The morning after

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When he woke it was light outside. He looked at the time on his phone. It was early. The house was quiet. His curtains were open, and the lamp was on. He stared at the ceiling. There was a network of small cracks radiating from the ceiling rose. He closed his eyes.

He didn’t want to open his eyes. He felt an inconvenient need to masturbate. It would make him feel better, for a short time, but he was too lethargic, and it would make a mess. His mouth tasted foul and sticky. Mostly, he wanted someone to deliver a long drink of gin, over ice, flooded with soda water. Perhaps they would wait, eyes averted, while he greedily drank it, then take the glass away to fix him another.

He put his hand down the front of his underpants. His hand remained still, but its presence there was soothing. He kept his eyes closed.

A tall glass, clean and sparkling, smelling of linen from a warm tea towel, is rinsed in cold water, then placed, wet, onto a rack in the freezer. A lemon is sliced into thin wedges, on a wooden chopping board. Lemony fingers are licked. The freezer is opened again. The glass is surrounded by ice-smoke, which billows and falls down the front of the fridge. A tray of ice cubes is removed. The tray is bent and twisted over the sink, so the cubes pop out. They are piled into a bowl, and put to one side. Minutes pass. Five, ten, fifteen. More. The glass is removed from the freezer. The water has frozen onto its surface in frost and ice diamonds. The glass is set on the bench. The frost begins to disappear, from the top down. A handful of ice is added to the glass. Then a single lemon slice is dropped onto the cluster of ice. Gin is poured over the ice, and it cracks as the gin hits. The level of liquid comes to rest at half way. It’s not all gin, of course. But, it’s more than a measure. It’s more than a double. This base, of gin-lemon-ice, is topped with soda water from a small glass bottle, just-opened. The long drink is observed, eyes level with the rim of the glass. Tiny bubbles are jumping from the surface.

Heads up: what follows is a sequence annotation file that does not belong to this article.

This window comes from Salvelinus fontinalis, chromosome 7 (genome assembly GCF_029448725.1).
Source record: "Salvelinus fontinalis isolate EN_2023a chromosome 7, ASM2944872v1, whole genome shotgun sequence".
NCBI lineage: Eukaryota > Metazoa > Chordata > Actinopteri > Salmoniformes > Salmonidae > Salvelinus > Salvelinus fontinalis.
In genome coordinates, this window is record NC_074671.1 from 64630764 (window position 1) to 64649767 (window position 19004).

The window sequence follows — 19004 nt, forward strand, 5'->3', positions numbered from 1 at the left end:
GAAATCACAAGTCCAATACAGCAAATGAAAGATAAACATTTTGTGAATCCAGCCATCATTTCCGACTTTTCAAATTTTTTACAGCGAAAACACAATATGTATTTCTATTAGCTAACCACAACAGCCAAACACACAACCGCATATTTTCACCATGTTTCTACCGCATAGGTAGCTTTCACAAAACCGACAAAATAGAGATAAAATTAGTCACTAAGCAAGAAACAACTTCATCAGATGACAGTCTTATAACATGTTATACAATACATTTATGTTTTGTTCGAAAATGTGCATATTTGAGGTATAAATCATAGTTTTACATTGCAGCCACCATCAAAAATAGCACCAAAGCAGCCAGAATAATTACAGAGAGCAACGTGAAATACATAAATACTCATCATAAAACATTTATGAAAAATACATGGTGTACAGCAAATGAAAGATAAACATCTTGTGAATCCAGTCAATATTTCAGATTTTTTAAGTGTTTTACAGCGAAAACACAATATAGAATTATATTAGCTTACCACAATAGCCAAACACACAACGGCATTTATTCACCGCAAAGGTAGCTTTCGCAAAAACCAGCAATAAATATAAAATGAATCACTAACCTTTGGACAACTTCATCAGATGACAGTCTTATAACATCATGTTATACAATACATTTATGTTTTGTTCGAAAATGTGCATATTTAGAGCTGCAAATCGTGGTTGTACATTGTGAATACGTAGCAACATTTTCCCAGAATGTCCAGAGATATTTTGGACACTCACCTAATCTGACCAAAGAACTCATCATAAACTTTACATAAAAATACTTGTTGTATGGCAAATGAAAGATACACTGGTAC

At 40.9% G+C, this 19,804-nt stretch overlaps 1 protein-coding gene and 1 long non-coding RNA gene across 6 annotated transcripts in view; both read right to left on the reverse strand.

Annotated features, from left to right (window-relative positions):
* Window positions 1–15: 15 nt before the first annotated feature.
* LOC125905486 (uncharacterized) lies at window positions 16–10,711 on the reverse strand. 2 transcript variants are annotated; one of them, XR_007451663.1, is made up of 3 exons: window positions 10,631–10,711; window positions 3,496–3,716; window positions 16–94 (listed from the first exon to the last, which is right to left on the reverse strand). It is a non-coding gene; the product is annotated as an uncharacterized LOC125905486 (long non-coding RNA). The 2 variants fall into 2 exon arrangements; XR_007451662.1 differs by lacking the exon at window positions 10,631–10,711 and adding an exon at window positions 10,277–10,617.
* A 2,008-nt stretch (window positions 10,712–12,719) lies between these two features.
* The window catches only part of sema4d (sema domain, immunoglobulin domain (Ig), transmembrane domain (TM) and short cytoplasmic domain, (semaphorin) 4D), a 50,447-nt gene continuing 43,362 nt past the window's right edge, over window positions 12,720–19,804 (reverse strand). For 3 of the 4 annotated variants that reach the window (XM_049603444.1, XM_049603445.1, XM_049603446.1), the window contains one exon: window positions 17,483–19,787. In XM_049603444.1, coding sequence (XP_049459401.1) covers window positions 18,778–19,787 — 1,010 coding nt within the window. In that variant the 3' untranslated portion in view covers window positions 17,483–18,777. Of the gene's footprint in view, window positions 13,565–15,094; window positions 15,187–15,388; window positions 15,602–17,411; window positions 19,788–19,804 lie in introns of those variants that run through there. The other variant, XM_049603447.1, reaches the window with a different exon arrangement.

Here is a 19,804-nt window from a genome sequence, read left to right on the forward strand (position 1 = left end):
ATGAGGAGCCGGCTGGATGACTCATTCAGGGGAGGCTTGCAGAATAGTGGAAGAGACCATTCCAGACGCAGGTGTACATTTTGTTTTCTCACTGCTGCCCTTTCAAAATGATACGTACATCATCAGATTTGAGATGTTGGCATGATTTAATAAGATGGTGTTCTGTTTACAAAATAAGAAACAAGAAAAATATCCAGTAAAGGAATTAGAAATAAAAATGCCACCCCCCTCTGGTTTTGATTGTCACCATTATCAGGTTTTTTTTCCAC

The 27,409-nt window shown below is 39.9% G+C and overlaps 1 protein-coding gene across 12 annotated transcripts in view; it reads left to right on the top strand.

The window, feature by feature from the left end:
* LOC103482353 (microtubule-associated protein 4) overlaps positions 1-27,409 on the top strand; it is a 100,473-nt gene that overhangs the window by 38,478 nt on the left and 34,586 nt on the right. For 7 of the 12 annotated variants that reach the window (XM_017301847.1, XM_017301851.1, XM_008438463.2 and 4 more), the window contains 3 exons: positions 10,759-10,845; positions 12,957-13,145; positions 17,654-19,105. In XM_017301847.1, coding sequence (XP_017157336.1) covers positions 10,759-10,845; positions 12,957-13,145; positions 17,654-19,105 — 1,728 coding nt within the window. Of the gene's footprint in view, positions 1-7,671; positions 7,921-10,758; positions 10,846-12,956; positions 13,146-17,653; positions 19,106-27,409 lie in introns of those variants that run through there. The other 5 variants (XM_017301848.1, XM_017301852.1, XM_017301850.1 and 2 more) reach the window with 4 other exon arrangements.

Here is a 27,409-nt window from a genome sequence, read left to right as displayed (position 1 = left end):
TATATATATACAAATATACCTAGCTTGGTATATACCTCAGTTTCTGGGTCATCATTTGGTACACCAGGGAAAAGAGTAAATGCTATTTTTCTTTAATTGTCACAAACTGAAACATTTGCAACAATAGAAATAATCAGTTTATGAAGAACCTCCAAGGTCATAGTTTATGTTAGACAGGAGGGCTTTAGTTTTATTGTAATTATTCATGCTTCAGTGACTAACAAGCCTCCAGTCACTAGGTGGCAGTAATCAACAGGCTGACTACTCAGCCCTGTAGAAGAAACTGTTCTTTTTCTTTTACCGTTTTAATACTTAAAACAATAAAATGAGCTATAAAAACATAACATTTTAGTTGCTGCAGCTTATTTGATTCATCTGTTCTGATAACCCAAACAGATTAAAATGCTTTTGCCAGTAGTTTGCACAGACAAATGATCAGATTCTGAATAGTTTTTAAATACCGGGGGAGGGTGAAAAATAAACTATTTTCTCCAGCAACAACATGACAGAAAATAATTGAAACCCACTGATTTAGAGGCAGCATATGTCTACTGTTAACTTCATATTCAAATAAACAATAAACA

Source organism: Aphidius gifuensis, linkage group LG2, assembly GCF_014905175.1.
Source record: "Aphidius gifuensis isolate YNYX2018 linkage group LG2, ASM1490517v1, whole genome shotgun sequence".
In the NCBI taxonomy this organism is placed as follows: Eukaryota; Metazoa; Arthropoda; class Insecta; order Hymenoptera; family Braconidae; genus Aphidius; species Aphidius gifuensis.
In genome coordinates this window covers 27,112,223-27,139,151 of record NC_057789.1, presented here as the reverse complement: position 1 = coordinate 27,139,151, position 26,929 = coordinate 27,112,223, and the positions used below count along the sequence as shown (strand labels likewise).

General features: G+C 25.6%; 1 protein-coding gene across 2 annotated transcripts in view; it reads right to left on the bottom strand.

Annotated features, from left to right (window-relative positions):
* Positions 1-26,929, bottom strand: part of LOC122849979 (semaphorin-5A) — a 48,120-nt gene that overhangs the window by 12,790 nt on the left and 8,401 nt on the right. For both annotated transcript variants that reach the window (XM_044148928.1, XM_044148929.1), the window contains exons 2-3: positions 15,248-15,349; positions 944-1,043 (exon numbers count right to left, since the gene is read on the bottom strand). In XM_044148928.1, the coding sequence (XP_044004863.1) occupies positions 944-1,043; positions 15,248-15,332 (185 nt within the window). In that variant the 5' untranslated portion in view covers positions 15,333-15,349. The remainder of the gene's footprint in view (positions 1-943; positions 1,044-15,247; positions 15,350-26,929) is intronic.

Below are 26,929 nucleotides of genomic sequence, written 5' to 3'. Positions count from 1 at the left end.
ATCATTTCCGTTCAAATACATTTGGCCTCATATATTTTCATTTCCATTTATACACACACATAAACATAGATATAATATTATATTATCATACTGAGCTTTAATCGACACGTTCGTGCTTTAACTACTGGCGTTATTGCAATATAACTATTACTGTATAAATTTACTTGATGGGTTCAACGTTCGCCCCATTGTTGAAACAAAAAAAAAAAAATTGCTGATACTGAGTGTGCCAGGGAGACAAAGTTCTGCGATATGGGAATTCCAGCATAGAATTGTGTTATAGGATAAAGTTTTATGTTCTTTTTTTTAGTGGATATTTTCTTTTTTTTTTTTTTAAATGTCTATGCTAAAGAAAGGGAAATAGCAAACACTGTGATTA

He opened his eyes. He was very thirsty. The light from the window was too bright. It made him ache, and he could tell that the day was going to be warm and unpleasant. The light from the lamp was indecent. His nose felt clogged. He moved his eyes to look around the room. He felt them rolling and sliding in his head, and the sensation made him feel sick.

© Barry Lee Thompson and ‘Stories, by Barry Lee Thompson’, 2013.

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